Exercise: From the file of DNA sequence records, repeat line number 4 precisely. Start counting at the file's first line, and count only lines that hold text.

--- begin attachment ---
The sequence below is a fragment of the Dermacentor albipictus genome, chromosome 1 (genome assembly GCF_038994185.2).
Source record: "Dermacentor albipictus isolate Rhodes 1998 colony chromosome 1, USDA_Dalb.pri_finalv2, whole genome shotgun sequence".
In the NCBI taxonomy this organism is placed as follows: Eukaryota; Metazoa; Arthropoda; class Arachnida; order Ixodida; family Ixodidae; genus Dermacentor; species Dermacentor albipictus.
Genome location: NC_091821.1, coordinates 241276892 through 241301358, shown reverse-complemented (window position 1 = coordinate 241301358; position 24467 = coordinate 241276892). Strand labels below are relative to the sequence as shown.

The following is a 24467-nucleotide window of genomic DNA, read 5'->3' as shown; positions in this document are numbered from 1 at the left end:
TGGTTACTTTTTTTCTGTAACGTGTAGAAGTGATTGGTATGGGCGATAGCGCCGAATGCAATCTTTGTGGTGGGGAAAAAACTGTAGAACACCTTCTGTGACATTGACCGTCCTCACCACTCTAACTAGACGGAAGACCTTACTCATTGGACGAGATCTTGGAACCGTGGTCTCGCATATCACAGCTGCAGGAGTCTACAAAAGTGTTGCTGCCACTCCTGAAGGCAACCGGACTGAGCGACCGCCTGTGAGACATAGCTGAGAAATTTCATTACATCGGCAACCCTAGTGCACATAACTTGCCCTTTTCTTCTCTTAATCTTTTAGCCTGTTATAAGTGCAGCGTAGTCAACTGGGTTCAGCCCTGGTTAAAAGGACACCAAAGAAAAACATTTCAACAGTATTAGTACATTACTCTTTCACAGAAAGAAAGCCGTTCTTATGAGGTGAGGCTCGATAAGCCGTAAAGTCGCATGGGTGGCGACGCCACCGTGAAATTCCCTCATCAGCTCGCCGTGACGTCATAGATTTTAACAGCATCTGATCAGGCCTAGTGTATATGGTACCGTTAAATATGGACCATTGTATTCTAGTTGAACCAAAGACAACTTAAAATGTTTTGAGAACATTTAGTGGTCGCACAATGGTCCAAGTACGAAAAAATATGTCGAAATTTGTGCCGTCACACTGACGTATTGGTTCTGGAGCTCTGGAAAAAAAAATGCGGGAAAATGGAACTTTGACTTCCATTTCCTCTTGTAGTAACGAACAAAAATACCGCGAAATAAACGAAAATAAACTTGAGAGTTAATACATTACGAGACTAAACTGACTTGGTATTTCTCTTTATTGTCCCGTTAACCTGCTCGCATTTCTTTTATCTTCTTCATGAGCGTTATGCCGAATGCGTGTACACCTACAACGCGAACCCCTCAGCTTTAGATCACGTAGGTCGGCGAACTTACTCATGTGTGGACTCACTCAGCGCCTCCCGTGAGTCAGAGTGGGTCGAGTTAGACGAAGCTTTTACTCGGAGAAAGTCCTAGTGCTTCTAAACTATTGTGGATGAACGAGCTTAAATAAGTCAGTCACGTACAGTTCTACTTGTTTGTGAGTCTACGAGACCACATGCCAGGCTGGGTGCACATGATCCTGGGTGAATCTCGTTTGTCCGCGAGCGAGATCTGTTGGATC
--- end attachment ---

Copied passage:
Genome location: NC_091821.1, coordinates 241276892 through 241301358, shown reverse-complemented (window position 1 = coordinate 241301358; position 24467 = coordinate 241276892). Strand labels below are relative to the sequence as shown.